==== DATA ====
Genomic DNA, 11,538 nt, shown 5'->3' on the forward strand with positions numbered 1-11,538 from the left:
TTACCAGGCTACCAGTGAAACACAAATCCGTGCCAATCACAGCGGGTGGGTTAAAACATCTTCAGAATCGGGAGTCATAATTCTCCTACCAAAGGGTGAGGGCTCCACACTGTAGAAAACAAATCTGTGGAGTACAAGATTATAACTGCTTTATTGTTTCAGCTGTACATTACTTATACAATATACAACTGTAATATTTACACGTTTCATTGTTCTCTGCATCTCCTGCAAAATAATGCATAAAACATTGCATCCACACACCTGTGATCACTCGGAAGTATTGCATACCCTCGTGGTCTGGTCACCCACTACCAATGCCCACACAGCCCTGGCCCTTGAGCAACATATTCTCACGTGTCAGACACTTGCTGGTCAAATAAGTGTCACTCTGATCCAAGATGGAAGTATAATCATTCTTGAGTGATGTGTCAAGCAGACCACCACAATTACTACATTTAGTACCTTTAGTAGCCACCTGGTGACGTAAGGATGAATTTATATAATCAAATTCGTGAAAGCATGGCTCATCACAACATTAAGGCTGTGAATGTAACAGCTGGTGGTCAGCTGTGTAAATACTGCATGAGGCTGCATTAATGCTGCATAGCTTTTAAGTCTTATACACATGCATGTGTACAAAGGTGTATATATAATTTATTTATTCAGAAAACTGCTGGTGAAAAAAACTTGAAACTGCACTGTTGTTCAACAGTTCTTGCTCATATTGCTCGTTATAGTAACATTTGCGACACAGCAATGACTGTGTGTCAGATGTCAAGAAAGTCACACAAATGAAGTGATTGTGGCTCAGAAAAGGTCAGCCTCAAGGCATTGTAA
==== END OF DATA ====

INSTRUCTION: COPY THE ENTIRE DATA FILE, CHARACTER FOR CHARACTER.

Genomic DNA, 11,538 nt, shown 5'->3' on the forward strand with positions numbered 1-11,538 from the left:
TTACCAGGCTACCAGTGAAACACAAATCCGTGCCAATCACAGCGGGTGGGTTAAAACATCTTCAGAATCGGGAGTCATAATTCTCCTACCAAAGGGTGAGGGCTCCACACTGTAGAAAACAAATCTGTGGAGTACAAGATTATAACTGCTTTATTGTTTCAGCTGTACATTACTTATACAATATACAACTGTAATATTTACACGTTTCATTGTTCTCTGCATCTCCTGCAAAATAATGCATAAAACATTGCATCCACACACCTGTGATCACTCGGAAGTATTGCATACCCTCGTGGTCTGGTCACCCACTACCAATGCCCACACAGCCCTGGCCCTTGAGCAACATATTCTCACGTGTCAGACACTTGCTGGTCAAATAAGTGTCACTCTGATCCAAGATGGAAGTATAATCATTCTTGAGTGATGTGTCAAGCAGACCACCACAATTACTACATTTAGTACCTTTAGTAGCCACCTGGTGACGTAAGGATGAATTTATATAATCAAATTCGTGAAAGCATGGCTCATCACAACATTAAGGCTGTGAATGTAACAGCTGGTGGTCAGCTGTGTAAATACTGCATGAGGCTGCATTAATGCTGCATAGCTTTTAAGTCTTATACACATGCATGTGTACAAAGGTGTATATATAATTTATTTATTCAGAAAACTGCTGGTGAAAAAAACTTGAAACTGCACTGTTGTTCAACAGTTCTTGCTCATATTGCTCGTTATAGTAACATTTGCGACACAGCAATGACTGTGTGTCAGATGTCAAGAAAGTCACACAAATGAAGTGATTGTGGCTCAGAAAAGGTCAGCCTCAAGGCATTGTAA